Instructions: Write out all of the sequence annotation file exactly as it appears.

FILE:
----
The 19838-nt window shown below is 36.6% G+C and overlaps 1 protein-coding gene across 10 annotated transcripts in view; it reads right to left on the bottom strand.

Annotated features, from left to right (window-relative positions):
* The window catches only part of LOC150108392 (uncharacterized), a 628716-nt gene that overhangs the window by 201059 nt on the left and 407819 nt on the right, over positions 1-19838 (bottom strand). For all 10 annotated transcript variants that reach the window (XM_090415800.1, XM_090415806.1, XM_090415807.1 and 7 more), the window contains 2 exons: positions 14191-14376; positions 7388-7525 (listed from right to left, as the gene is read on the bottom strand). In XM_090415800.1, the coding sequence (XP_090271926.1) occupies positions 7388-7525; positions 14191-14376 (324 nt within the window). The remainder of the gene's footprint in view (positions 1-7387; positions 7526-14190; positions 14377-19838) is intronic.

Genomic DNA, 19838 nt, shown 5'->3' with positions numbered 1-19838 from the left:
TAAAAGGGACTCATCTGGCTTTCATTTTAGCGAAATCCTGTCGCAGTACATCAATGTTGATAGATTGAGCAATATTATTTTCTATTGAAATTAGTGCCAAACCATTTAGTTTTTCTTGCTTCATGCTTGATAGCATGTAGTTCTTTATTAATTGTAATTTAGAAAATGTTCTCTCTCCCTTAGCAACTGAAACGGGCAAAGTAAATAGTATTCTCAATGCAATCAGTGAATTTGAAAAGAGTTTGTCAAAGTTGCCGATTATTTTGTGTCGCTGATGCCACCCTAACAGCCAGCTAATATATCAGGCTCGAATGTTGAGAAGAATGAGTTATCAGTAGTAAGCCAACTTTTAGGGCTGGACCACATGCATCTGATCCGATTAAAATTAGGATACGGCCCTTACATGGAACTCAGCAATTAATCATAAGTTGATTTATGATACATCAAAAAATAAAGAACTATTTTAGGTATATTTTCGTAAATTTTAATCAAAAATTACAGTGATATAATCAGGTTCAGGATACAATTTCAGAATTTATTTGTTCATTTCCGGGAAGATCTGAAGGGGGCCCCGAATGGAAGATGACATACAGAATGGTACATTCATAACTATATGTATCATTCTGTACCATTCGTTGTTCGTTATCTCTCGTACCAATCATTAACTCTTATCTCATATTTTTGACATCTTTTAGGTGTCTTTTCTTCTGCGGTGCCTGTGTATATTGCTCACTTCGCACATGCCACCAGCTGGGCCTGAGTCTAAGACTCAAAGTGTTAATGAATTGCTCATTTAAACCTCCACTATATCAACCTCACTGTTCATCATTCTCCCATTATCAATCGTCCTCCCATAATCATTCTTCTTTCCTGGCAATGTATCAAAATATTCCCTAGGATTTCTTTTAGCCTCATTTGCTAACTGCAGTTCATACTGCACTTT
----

The 19838-nt window shown below is 36.6% G+C and overlaps 1 protein-coding gene across 10 annotated transcripts in view; it reads right to left on the bottom strand.

Annotated features, from left to right (window-relative positions):
* The window catches only part of LOC150108392 (uncharacterized), a 628716-nt gene that overhangs the window by 201059 nt on the left and 407819 nt on the right, over positions 1-19838 (bottom strand). For all 10 annotated transcript variants that reach the window (XM_090415800.1, XM_090415806.1, XM_090415807.1 and 7 more), the window contains 2 exons: positions 14191-14376; positions 7388-7525 (listed from right to left, as the gene is read on the bottom strand). In XM_090415800.1, the coding sequence (XP_090271926.1) occupies positions 7388-7525; positions 14191-14376 (324 nt within the window). The remainder of the gene's footprint in view (positions 1-7387; positions 7526-14190; positions 14377-19838) is intronic.

Genomic DNA, 19838 nt, shown 5'->3' with positions numbered 1-19838 from the left:
TAAAAGGGACTCATCTGGCTTTCATTTTAGCGAAATCCTGTCGCAGTACATCAATGTTGATAGATTGAGCAATATTATTTTCTATTGAAATTAGTGCCAAACCATTTAGTTTTTCTTGCTTCATGCTTGATAGCATGTAGTTCTTTATTAATTGTAATTTAGAAAATGTTCTCTCTCCCTTAGCAACTGAAACGGGCAAAGTAAATAGTATTCTCAATGCAATCAGTGAATTTGAAAAGAGTTTGTCAAAGTTGCCGATTATTTTGTGTCGCTGATGCCACCCTAACAGCCAGCTAATATATCAGGCTCGAATGTTGAGAAGAATGAGTTATCAGTAGTAAGCCAACTTTTAGGGCTGGACCACATGCATCTGATCCGATTAAAATTAGGATACGGCCCTTACATGGAACTCAGCAATTAATCATAAGTTGATTTATGATACATCAAAAAATAAAGAACTATTTTAGGTATATTTTCGTAAATTTTAATCAAAAATTACAGTGATATAATCAGGTTCAGGATACAATTTCAGAATTTATTTGTTCATTTCCGGGAAGATCTGAAGGGGGCCCCGAATGGAAGATGACATACAGAATGGTACATTCATAACTATATGTATCATTCTGTACCATTCGTTGTTCGTTATCTCTCGTACCAATCATTAACTCTTATCTCATATTTTTGACATCTTTTAGGTGTCTTTTCTTCTGCGGTGCCTGTGTATATTGCTCACTTCGCACATGCCACCAGCTGGGCCTGAGTCTAAGACTCAAAGTGTTAATGAATTGCTCATTTAAACCTCCACTATATCAACCTCACTGTTCATCATTCTCCCATTATCAATCGTCCTCCCATAATCATTCTTCTTTCCTGGCAATGTATCAAAATATTCCCTAGGATTTCTTTTAGCCTCATTTGCTAACTGCAGTTCATACTGCACTTT